“He wasn’t telling the people to go home,” Thompson said, characterizing Trump’s behavior that day. “He wouldn’t tell them that this is not the way to do it. So I think, since the taping was recorded at the White House, we’ll have access to it.”
Again, we already know this. I remain skeptical that the exploratory value of the videos outweighs the damage to Separation of Powers it would do.
Much later in the piece, another theory of the case is revealed:
As for what crime the panel believes Trump may have committed, Thompson echoed the assertion made by Rep. Liz Cheney (R-Wyo.), the panel’s vice chair, that Trump’s actions could amount to criminally obstructing Congress as it sought to certify the election results.
He also said the committee is weighing other potential criminal referrals surrounding the pressure put on state and local officials to overturn the results of the election, along with whether people raised money for the rallies and events surrounding Jan. 6 while knowing the claims of election fraud were false.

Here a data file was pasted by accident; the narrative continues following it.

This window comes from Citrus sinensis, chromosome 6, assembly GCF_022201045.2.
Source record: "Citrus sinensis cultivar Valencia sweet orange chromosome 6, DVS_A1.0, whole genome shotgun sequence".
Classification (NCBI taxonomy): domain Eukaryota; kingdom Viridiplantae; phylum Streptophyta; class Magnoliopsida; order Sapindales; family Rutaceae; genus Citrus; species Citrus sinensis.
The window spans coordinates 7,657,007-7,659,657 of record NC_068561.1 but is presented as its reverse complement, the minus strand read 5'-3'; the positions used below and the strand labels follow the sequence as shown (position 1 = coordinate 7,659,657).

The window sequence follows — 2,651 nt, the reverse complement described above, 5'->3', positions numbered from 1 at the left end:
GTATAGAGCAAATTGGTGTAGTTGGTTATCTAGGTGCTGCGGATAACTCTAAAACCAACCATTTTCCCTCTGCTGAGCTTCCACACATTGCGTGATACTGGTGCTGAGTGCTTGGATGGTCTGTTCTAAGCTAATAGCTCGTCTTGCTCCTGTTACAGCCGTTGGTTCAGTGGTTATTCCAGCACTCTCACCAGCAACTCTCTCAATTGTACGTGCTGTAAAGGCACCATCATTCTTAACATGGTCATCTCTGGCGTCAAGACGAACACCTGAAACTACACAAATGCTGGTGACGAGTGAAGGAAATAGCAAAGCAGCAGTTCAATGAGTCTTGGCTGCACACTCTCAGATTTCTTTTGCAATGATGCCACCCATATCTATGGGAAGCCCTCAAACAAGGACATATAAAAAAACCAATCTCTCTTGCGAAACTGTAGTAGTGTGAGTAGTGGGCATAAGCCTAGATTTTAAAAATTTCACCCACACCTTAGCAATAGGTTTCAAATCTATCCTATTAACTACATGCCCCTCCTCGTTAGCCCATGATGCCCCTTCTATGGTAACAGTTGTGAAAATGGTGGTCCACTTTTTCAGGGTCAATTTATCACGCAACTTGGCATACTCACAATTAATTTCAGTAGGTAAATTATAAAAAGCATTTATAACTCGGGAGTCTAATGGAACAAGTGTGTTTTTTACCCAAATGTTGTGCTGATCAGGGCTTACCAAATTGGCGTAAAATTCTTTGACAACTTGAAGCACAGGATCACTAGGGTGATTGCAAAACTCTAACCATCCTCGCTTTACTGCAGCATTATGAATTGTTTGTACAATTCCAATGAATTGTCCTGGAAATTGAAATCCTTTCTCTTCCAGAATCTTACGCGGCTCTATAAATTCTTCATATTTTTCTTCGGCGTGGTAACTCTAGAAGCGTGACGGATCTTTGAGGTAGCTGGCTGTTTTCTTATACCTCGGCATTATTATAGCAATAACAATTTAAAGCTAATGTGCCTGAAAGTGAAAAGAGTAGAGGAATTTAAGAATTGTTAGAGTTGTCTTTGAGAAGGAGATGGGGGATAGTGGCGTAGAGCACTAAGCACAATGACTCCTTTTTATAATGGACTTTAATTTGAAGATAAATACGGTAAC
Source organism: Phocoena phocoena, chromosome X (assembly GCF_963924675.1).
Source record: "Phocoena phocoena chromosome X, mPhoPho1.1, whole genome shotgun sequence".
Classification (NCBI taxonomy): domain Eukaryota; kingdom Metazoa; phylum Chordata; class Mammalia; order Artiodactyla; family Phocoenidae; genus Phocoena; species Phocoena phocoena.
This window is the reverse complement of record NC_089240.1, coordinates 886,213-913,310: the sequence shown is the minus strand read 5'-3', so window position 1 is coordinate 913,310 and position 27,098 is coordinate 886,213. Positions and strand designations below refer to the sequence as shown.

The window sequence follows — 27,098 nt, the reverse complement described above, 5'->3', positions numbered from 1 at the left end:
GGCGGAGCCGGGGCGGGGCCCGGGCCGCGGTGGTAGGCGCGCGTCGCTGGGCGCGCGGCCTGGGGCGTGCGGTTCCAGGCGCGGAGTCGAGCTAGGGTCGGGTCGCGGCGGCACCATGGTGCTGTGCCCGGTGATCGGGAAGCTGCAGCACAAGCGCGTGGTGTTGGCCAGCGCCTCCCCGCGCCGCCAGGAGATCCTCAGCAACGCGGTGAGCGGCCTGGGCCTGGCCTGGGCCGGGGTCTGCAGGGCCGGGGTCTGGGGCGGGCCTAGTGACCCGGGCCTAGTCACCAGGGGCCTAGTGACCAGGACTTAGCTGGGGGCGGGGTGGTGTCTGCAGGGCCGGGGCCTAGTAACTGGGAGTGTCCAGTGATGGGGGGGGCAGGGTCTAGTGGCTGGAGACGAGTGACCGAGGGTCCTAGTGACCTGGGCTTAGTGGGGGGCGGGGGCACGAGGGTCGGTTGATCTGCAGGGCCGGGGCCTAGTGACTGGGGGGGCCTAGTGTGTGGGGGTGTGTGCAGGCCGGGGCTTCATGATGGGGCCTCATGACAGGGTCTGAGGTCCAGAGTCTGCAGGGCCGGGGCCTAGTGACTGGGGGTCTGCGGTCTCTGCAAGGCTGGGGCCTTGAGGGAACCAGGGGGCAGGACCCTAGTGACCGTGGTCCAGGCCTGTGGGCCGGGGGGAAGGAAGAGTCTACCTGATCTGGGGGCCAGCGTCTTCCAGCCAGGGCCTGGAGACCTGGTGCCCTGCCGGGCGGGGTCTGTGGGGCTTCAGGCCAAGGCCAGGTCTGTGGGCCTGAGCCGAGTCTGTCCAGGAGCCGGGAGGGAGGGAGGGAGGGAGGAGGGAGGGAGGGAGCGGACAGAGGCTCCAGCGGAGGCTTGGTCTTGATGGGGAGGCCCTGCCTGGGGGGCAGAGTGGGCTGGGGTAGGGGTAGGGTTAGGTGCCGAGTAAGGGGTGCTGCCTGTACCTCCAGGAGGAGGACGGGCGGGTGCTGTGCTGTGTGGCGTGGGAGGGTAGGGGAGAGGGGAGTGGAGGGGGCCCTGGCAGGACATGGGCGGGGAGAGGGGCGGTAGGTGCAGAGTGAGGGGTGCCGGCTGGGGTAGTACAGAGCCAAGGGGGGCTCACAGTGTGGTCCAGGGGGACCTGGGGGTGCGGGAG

The New York Times reported this week that the panel was looking at a possible criminal referral for Trump and others as part of its investigation.
I am not an attorney and the ins and outs of obstruction law are outside the bits of the law that I have confidence in as a political scientist (mostly Constitutional interpretation). Still, I’m really skeptical that there’s anything a US Attorney would want to take on a former President over here.
I do think there’s more likely to be fruit in pursuing Trump’s attempts to use the powers of his office to intimidate state and local election officials into falsifying election results. But, again, this is well outside my expertise.